GOTR is popular in the Washington area. Caroline Diemar, the executive director for the Northern Virginia region, says there are about 10,000 girls participating in GOTR at 300 locations in the District, Maryland and Virginia.
Diemar makes clear that Girls on the Run “is not a running program.” Instead it is a program for “teaching life skills.” GOTR, according to Diemar, aims to “help build resilient girls.” In other words, girls who are able to bounce back from the problems and obstacles in their lives.
That’s important, because studies show that many girls’ self-confidence begins to dip about age 9. Girls’ physical activity begins to drop about age 10.
I talked to three girls who have been part of GOTR. Sisters Catherine and Ellie Timmons, ages 11 and 9, attend Chesterbrook Elementary School in McLean, Virginia. Nya Lowery is a 10-year-old fifth-grader at Mosby Woods Elementary School in Fairfax.
All three said they would encourage girls to join GOTR because it is a lot of fun. Catherine said the program has been a “great way to make friends” at school. Nya said the girls get exercise “but also get coaching about being a better person.”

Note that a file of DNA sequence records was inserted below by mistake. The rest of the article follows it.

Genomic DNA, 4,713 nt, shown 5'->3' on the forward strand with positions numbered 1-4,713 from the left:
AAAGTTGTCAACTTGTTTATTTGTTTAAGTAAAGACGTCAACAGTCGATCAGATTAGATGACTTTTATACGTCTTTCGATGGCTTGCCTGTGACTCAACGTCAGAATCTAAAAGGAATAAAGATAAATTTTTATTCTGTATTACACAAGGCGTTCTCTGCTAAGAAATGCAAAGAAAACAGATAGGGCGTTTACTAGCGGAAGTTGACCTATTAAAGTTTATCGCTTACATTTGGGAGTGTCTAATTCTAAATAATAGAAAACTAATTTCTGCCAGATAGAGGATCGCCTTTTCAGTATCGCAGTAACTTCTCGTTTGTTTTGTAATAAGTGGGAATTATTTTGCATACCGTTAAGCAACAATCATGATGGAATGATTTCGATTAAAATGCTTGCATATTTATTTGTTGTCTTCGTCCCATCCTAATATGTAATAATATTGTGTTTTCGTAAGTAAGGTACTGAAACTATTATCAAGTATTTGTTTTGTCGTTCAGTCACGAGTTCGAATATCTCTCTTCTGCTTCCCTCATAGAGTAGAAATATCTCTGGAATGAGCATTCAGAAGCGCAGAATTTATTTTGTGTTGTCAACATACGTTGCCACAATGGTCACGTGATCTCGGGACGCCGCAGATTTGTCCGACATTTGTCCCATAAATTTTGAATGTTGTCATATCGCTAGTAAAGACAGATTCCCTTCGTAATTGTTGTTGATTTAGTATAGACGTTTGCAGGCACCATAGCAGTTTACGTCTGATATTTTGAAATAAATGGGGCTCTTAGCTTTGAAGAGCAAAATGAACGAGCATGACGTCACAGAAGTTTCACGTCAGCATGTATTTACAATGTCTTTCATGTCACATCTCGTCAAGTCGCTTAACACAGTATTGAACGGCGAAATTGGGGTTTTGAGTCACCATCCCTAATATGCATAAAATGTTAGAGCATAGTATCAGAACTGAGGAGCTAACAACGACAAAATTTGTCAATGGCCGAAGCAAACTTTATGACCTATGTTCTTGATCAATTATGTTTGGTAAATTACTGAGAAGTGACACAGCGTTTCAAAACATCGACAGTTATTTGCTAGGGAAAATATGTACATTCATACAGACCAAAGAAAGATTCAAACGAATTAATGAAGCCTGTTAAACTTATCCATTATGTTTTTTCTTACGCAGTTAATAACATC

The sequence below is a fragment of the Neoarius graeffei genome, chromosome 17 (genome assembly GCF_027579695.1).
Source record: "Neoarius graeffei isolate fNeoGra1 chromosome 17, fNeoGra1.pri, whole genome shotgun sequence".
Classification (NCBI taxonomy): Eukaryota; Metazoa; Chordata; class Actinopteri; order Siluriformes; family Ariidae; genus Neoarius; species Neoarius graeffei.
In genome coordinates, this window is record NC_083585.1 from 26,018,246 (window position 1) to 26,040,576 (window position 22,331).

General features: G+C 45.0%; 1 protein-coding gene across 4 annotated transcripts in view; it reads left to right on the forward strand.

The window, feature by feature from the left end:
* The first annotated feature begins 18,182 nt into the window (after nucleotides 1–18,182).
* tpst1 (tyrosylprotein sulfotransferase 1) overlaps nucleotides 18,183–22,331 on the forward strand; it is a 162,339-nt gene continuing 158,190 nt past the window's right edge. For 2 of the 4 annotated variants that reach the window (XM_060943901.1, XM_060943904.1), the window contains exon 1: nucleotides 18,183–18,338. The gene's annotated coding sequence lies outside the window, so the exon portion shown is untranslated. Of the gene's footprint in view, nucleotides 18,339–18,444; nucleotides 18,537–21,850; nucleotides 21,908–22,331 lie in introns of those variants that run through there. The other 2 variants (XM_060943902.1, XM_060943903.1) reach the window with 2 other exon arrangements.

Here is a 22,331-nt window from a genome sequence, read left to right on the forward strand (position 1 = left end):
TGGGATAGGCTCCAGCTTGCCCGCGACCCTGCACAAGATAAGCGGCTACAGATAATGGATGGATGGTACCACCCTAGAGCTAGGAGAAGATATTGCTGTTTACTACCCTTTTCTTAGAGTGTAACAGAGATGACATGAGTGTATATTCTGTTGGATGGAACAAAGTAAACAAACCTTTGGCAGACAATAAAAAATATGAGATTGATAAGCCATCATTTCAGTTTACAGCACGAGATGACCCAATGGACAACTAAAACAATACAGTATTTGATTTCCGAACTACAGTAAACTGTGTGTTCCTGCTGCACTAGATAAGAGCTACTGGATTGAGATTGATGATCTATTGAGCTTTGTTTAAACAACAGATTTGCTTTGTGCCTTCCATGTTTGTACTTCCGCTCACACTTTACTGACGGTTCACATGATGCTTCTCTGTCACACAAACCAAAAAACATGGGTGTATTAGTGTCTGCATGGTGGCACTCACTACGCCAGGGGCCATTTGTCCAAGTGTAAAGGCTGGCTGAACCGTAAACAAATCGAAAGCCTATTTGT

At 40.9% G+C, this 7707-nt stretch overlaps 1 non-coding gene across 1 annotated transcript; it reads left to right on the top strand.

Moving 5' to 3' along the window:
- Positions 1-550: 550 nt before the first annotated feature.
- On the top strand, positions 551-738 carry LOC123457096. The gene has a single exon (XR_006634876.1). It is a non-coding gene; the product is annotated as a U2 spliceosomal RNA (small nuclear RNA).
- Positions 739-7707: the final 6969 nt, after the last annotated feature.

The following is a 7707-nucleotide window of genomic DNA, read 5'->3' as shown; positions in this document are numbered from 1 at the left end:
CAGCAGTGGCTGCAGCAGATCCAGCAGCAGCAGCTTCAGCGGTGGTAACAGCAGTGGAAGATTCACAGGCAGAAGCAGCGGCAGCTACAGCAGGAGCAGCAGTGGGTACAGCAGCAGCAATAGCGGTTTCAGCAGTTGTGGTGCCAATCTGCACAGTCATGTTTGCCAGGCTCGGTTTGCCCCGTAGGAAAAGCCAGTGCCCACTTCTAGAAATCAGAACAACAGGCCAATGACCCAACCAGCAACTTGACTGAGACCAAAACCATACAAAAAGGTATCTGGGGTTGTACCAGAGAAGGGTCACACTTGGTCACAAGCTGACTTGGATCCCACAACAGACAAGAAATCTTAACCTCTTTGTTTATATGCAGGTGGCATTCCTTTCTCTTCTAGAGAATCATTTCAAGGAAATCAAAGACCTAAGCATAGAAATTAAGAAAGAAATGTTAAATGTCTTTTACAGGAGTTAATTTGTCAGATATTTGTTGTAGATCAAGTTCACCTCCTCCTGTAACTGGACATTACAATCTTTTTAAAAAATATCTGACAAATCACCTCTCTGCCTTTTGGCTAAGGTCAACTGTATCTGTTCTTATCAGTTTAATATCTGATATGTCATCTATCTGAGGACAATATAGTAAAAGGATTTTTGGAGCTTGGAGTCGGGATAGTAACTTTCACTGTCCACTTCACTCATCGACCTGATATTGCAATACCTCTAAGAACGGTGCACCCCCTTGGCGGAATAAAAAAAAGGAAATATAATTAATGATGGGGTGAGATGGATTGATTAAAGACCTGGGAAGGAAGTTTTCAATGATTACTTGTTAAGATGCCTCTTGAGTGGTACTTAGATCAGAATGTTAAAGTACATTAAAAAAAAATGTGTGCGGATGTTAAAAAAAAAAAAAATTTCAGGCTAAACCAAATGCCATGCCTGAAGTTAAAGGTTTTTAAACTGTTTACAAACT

Groups usually meet twice a week for 10 weeks during the fall and spring. The girls don’t just run. They also talk about setting and achieving goals. All the girls participate in a celebratory 5-kilometer run at the end of the season. GOTR holds more than 300 of the races across the country each year.
Rick Olson, Catherine and Ellie’s dad, has noticed that the goal-setting has taken hold with his daughters. “They have set goals and busted the goals,” he said.
Catherine wants to run an eight-minute mile (she is under nine minutes), and Ellie wants to run five miles “nonstop.”
Olson runs with his girls. He says it’s a “great family sport.”
Nya plays basketball and field hockey and swims. She has noticed that the running “helps me become more athletic and build my confidence.”
Nya said she likes that her GOTR group did “a big community activity at the end.” The girls painted rocks with positive messages and placed them throughout the neighborhood. Nya’s rocks said “be kind” and “you rock.”
You rock. You could say that about Girls on the Run.
Correction: An earlier version of this story incorrectly referred to Catherine and Ellie Timmons’s dad Rick Olsen. He is Rick Olson. The story has bee updated.